Pam in Yorkshire with Inca who she imported in 2014

Pam in Yorkshire with Inca who she imported in 2014

While the Stabyhoun remains a rare breed in the UK, and to ensure that we build a genetically diverse population of dogs, the UKSA facilitates the import of Stabyhoun puppies from abroad; mostly from the Netherlands and Denmark. Below you will find a list of the most common questions and answers about importing a puppy to the UK. Once you have been allocated a puppy, you will also be invited to join our private Facebook group for members. Here you will find many who have previously imported and are happy to share their experiences. If you have any questions that we have not answered below, please don’t hesitate to get in touch.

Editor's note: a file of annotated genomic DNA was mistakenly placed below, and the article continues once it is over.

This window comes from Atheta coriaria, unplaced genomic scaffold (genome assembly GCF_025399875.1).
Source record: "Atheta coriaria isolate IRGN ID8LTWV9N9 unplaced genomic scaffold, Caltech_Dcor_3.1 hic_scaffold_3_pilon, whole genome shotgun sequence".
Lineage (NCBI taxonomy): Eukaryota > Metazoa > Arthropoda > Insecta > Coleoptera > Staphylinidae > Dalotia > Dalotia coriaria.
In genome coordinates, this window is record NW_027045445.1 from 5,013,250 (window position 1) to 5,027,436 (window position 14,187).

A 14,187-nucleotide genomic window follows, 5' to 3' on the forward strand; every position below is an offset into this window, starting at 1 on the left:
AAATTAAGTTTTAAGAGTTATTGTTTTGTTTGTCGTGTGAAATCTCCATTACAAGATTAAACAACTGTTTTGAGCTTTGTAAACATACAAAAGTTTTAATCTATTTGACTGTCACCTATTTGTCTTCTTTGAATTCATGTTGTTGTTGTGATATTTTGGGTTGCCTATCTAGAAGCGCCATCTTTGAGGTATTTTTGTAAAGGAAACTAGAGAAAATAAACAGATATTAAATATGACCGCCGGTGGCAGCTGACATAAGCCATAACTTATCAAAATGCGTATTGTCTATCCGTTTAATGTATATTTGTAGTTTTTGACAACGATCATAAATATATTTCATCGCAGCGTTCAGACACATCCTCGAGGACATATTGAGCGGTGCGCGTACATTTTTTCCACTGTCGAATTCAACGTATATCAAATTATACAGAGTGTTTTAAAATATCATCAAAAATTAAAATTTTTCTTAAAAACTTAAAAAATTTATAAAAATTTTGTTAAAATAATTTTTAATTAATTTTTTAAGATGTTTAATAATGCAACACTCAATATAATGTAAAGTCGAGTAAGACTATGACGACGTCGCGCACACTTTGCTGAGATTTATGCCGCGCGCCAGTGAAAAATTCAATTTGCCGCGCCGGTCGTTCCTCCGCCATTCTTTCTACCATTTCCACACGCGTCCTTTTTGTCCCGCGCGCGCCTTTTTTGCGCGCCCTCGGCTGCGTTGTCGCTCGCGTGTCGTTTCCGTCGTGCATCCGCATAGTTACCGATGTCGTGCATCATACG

Q. When can my puppy travel to the UK?

Your puppy will need to have had a Rabies vaccination which  vets give at the age of either 12 weeks (typically in Denmark) and 3 months (typically in the Netherlands). Your puppy must not have this vaccination before the age of 12 weeks as it will then be considered invalid at the border control in Calais. After the Rabies vaccination, you have to wait 21 days, with the day of the vaccination counting as day 0. So either at the age of 15 or 16 weeks old, your puppy can travel to England.

Q. What are the current Pet Passport rules?

Since 2014, a vet certified to issue a pet passport has to complete the following sections in the pet passport: